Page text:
At Project Leadership, we enjoy walking side-by-side with high school students as they form and pursue their post-secondary dreams. For Marion native, Randy Sheron, that meant pursuing a Social Work degree at Ball State University after high school.


As a freshman 21st Century Scholar at Marion High School, Randy already knew that she wanted to go to college, but she also realized that it was going to take a lot of work. During her freshman year, her mom informed her about Project Leadership’s mentoring program, and asked her if it was something she would be interested in.

“After she explained to me that a mentor would be there to meet with me and help me out with school, I decided that I wanted to enter the program,” said Randy.

Randy was paired her freshman year with a mentor named Mishelle Wright. They were matched for all four years of high school, and developed a strong, trust-based relationship.

“Mishelle and I had a connection from the beginning. I was quiet and shy, and I felt like Mishelle understood because she was the same way. She made me feel comfortable. We would do a lot of different, fun things, like meet at Starbucks.”

Mishelle helped Randy keep her focus on future goals, and also helped her overcome obstacles along the way.

“Mishelle was what I would consider to be a perfect mentor. If she didn’t know the answer, she would always point me in the right direction. She was always there to encourage me, even during the hard times.”

Randy went on to graduate from Marion high school in 2012, and is now a student at Ball State University. To this day, she stays in contact with Mishelle. She is finishing up her senior year as a social work major, and decided to volunteer at Project Leadership to fulfill an academic requirement.

“Being in Project Leadership’s mentoring program was a very positive experience for me. I wanted more hands-on experience, and I felt like Project Leadership’s values aligned well with social work. It just made sense to volunteer here.”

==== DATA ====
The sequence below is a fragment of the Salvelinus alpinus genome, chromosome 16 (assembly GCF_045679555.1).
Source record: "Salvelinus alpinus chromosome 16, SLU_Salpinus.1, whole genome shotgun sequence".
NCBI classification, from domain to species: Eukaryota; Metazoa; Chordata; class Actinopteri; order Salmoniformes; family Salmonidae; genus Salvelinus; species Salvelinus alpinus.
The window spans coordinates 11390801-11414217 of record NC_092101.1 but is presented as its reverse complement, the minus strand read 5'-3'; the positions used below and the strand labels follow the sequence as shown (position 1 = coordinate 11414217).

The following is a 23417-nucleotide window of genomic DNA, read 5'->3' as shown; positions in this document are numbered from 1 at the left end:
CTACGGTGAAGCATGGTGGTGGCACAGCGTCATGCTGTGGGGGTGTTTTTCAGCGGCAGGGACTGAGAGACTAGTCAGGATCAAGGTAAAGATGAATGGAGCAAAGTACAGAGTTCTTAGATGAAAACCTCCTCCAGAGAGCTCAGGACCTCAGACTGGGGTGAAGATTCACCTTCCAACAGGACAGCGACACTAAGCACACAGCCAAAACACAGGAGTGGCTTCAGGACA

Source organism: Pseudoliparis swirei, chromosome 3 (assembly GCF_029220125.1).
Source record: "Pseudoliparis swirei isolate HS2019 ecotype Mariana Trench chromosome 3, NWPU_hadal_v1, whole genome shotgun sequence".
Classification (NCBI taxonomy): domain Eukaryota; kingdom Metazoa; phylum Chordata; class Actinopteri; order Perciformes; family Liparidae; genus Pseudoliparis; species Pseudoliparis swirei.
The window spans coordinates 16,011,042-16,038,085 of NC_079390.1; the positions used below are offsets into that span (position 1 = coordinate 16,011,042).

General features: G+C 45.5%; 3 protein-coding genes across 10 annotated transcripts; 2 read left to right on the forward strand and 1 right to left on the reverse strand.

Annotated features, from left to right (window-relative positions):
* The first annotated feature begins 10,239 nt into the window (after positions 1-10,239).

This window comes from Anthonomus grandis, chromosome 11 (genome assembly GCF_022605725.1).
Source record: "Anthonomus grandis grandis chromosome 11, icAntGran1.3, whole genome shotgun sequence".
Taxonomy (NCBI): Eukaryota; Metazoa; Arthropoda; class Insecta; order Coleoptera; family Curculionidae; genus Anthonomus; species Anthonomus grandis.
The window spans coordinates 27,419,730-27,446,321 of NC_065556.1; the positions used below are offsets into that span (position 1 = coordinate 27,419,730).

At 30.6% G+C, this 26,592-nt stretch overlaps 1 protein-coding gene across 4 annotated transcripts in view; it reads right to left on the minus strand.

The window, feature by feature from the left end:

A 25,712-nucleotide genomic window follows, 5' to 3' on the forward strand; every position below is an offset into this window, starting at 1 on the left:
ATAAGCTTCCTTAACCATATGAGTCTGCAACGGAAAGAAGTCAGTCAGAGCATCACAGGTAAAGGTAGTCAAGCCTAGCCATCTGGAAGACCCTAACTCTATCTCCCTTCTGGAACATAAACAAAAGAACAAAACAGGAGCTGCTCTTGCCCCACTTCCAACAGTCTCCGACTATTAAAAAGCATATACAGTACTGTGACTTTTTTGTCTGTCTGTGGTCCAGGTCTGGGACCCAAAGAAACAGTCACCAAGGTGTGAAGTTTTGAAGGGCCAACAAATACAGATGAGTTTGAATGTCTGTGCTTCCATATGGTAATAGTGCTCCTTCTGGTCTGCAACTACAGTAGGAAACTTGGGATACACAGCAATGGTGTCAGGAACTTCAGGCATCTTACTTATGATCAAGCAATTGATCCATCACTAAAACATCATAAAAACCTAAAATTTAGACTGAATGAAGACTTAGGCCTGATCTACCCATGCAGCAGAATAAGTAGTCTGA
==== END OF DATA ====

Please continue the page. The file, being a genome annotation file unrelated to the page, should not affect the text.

We are happy to have you, Randy! Thank you for sharing your story with us!

If you would like to learn more about our mentoring program, click here.




The magic of mentoring is all about the Match!

The magic of mentoring is all about the Match!

A great mentor match is like any great friendship – based upon mutual interests and commitment to the relationship. But good mentoring matches don’t happen by accident!

The past six weeks have been filled with interviews of prospective new Mentors and Mentees. As our Mentoring Program team, Julie McGee and Monica Rickner, conduct interviews, the goal is to make the best mentoring match possible. They are constantly making notes and sharing observations to make strong matches. Strong matches provide a strong foundation for  students and mentors to have an enjoyable and productive mentoring experience, like the one featured in the above photo of Jay McGee with his mentee.

We encourage you to apply to apply to be matched for Project Leadership’s mentoring program. The committment is truly small in comparison to the impact you have. The sooner you apply, the better our Mentoring Program team will be to match you! Apply today!

Be a PL Mentee: